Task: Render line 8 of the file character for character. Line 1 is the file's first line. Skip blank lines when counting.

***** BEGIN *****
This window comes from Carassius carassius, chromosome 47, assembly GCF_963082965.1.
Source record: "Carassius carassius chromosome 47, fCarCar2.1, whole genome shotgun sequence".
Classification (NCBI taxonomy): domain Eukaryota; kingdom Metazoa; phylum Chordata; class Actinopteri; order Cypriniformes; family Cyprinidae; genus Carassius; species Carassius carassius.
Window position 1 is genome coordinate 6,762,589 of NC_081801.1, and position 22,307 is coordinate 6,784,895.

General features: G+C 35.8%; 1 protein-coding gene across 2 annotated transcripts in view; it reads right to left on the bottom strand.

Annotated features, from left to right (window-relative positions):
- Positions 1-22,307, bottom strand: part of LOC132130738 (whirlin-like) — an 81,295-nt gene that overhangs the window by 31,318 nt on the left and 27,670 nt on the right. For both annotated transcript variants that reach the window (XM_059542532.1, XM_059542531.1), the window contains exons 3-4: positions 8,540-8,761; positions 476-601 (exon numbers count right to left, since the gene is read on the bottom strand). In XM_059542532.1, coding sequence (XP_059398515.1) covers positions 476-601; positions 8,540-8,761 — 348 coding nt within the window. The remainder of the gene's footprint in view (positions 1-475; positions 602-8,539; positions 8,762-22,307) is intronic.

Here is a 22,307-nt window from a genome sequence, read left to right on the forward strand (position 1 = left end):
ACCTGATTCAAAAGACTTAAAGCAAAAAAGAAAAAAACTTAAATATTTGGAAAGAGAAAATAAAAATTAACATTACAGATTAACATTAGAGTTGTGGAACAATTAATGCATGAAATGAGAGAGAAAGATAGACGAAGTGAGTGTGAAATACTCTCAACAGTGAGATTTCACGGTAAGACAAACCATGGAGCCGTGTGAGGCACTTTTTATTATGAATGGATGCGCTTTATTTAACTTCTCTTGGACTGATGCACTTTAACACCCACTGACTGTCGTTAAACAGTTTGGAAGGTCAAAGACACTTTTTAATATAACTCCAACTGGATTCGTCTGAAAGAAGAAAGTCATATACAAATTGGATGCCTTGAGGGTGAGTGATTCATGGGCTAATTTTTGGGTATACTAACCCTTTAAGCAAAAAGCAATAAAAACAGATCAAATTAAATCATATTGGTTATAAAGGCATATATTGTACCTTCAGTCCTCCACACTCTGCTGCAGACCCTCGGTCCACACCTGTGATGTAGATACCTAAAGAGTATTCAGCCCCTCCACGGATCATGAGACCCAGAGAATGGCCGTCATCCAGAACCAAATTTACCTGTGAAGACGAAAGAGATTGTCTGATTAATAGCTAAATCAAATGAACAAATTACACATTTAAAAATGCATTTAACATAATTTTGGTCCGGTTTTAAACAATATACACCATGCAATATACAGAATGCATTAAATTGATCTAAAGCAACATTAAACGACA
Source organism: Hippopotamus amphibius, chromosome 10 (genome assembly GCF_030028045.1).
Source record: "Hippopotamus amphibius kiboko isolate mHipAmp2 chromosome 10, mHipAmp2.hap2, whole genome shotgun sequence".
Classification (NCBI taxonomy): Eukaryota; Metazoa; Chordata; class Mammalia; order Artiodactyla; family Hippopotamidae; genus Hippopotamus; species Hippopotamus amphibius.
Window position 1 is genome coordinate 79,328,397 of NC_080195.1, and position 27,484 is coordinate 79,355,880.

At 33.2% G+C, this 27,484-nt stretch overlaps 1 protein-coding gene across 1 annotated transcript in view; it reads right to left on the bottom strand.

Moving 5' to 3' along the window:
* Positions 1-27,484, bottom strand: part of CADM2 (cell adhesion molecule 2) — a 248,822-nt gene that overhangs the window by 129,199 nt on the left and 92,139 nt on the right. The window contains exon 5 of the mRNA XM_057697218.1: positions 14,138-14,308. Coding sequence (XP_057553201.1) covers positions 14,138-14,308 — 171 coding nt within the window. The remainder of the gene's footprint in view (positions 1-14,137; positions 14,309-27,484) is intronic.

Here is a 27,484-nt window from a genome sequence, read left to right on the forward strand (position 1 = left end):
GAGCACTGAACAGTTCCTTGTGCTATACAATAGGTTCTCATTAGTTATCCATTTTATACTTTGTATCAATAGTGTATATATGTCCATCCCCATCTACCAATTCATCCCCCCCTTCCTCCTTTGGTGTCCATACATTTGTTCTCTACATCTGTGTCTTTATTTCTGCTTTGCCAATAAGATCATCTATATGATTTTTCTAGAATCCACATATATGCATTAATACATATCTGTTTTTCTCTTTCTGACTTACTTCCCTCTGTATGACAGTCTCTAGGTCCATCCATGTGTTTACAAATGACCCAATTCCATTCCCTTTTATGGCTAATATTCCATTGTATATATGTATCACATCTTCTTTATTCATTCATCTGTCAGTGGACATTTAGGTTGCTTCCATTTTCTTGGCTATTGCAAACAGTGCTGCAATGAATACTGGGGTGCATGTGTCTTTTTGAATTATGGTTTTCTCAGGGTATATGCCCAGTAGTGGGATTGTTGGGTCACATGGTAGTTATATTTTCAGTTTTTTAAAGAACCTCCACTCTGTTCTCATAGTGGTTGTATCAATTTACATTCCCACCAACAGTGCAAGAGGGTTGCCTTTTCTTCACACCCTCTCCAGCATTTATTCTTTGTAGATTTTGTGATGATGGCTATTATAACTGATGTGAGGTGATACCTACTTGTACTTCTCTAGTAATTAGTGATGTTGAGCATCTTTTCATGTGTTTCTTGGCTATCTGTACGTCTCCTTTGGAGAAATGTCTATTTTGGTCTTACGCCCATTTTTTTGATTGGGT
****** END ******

Here is a 22,307-nt window from a genome sequence, read left to right on the forward strand (position 1 = left end):